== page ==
Entente cordiale benefits students

February 7, 2003

This week's bridge-building summit between the UK and France over Iraq produced one spectacular success in the form of a groundbreaking agreement to create the first cross-Channel university, writes Alan Thomson.

While UK prime minister Tony Blair and French president Jacques Chirac attempted to thaw frosty relations between the two states over the military build-up against Iraq, education secretary Charles Clarke signed an education accord with his opposite number Luc Ferry.

The accord gives official blessing to the two-year-old "Transmanche University" project initiated by Kent University, the three Universities of Lille and the University of the Littoral, which is based in Boulogne, Calais and Dunkirk.

It means the five universities - the Lille universities are separated on a subject basis - will collaborate on research and teaching. Students and staff will benefit by regular cross-Channel contact. Staff will exchange and develop research ideas and projects, while students will benefit from greater subject choice and the chance to learn a foreign language.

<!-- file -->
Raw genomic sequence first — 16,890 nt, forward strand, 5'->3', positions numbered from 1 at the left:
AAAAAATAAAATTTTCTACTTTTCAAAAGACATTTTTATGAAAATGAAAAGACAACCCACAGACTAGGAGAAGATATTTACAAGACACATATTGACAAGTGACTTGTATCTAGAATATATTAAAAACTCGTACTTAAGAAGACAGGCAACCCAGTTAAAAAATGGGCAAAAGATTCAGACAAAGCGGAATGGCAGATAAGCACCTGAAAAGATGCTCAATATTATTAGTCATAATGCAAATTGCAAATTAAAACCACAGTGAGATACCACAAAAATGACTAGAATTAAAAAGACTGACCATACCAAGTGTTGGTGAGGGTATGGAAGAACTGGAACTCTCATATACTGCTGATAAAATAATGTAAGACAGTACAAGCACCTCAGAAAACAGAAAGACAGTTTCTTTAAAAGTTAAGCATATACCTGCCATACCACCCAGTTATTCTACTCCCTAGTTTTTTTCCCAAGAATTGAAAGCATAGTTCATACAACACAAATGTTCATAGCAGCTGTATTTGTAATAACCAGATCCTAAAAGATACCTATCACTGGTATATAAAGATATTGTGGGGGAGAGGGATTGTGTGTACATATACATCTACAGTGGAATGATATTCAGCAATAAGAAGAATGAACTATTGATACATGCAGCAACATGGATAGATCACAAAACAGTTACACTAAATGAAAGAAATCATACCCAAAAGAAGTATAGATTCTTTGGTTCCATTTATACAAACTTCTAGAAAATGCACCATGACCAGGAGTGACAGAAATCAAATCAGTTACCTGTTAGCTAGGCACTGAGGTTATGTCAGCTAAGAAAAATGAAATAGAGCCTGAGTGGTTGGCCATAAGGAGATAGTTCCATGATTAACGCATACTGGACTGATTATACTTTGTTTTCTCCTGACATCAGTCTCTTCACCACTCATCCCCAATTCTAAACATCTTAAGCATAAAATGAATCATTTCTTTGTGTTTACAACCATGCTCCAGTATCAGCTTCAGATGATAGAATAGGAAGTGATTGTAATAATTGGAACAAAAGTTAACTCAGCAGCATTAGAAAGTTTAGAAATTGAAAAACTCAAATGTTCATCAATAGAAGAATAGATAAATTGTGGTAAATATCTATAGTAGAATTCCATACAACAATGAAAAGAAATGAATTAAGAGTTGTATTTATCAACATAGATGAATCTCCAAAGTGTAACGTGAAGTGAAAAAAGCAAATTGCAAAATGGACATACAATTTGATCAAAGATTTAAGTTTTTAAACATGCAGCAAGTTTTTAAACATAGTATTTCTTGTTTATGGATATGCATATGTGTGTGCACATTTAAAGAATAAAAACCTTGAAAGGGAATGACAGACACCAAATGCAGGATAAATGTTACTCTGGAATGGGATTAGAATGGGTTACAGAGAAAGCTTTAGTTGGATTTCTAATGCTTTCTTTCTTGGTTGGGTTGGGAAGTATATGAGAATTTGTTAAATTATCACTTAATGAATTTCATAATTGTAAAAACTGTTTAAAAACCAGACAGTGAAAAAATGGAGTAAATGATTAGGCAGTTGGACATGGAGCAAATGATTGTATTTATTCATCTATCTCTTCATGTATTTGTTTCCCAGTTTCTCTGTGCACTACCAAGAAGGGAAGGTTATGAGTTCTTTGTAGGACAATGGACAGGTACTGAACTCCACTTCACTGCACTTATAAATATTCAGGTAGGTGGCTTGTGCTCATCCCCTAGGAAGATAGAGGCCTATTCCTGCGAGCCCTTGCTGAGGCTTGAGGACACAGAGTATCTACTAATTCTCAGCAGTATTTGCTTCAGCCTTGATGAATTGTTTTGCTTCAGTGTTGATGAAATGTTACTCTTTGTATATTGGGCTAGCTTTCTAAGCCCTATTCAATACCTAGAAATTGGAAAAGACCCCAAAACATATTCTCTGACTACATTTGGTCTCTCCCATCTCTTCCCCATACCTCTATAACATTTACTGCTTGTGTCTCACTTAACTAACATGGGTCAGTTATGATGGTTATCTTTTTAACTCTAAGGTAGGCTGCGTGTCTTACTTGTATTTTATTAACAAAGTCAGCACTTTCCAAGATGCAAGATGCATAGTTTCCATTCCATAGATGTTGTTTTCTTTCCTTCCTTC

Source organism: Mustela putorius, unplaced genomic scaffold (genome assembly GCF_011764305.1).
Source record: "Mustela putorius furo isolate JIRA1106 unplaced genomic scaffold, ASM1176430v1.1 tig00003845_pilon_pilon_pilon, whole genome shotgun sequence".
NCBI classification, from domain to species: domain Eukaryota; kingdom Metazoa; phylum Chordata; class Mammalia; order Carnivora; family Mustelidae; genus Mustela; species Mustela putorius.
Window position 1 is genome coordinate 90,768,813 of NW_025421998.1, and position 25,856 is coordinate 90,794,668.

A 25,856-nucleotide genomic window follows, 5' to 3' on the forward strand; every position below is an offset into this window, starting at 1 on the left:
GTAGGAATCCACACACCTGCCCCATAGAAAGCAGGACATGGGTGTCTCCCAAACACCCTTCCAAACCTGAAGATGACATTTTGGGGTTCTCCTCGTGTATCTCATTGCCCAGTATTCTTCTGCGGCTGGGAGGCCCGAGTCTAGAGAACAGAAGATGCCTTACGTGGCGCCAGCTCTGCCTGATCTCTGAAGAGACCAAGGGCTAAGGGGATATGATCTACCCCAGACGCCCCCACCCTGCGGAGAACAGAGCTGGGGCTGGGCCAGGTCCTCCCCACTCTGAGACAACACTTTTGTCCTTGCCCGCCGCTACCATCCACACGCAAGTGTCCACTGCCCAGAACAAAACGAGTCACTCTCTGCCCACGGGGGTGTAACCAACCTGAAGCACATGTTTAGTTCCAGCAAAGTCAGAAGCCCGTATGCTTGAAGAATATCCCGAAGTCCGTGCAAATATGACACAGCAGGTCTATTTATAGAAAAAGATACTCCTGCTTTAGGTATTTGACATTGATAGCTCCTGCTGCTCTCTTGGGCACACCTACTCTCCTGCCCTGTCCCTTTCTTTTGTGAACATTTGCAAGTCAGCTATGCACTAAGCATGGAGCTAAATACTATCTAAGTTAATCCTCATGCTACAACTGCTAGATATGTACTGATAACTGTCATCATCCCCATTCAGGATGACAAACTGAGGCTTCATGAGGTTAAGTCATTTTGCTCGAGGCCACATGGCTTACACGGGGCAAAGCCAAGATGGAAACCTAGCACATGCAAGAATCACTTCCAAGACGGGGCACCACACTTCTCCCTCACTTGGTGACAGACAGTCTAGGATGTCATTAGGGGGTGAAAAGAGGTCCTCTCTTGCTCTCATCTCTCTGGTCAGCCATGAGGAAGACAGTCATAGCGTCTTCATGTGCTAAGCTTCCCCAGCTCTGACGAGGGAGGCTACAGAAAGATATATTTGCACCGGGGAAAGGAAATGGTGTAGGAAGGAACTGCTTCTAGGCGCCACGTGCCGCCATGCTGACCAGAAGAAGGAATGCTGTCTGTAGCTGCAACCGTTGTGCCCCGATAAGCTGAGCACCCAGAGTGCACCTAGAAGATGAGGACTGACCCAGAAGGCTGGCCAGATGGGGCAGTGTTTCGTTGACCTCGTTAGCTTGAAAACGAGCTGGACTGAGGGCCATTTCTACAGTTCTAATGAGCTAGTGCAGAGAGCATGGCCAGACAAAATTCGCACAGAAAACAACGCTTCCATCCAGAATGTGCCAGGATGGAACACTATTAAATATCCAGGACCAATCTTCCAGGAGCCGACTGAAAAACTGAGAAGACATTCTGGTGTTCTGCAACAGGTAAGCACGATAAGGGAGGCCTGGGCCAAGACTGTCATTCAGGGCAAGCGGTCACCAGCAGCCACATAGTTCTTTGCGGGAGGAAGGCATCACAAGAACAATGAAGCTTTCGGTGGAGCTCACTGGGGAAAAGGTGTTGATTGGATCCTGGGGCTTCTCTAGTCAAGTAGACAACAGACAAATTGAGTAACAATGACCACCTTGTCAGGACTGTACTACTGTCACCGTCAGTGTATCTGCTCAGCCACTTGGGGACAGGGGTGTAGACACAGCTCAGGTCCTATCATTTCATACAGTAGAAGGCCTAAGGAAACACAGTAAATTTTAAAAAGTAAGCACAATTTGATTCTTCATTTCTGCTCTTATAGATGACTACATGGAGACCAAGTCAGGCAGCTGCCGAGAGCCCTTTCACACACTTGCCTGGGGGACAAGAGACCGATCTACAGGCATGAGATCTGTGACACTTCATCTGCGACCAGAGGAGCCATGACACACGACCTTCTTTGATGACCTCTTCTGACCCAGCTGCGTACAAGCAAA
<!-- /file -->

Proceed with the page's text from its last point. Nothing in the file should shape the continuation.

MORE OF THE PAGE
David Melville, vice-chancellor of Kent University, has his eye on other overseas markets, particularly in English-speaking countries such as the US. Such students traditionally value the opportunity to study in England but will now have increased access to a foreign, non-English culture.

Professor Melville is also developing a medical programme in conjunction with the United Medical and Dental Schools of Guys and St Thomas' hospitals, now merged with King's College London, in partnership with one of the Lille institutions.

He said: "This creates a real transfrontier university, which will be an educational powerhouse between Britain and France."

Professor Melville is negotiating with the Department for Education and Skills on the issue of tuition fees. Annual course fees in France average £500, while fees in the UK are set at a maximum of £1,100 this year and are set to rise to a maximum of £3,000 a year from 2006.

The problem is that European law states that all European Union students must have equal treatment with regard to fees and any loan or grant entitlement. Professor Melville was confident that something would be worked out.

The accord, signed by Mr Clarke, also paves the way for a schools programme involving pupil and staff exchanges between the two countries.

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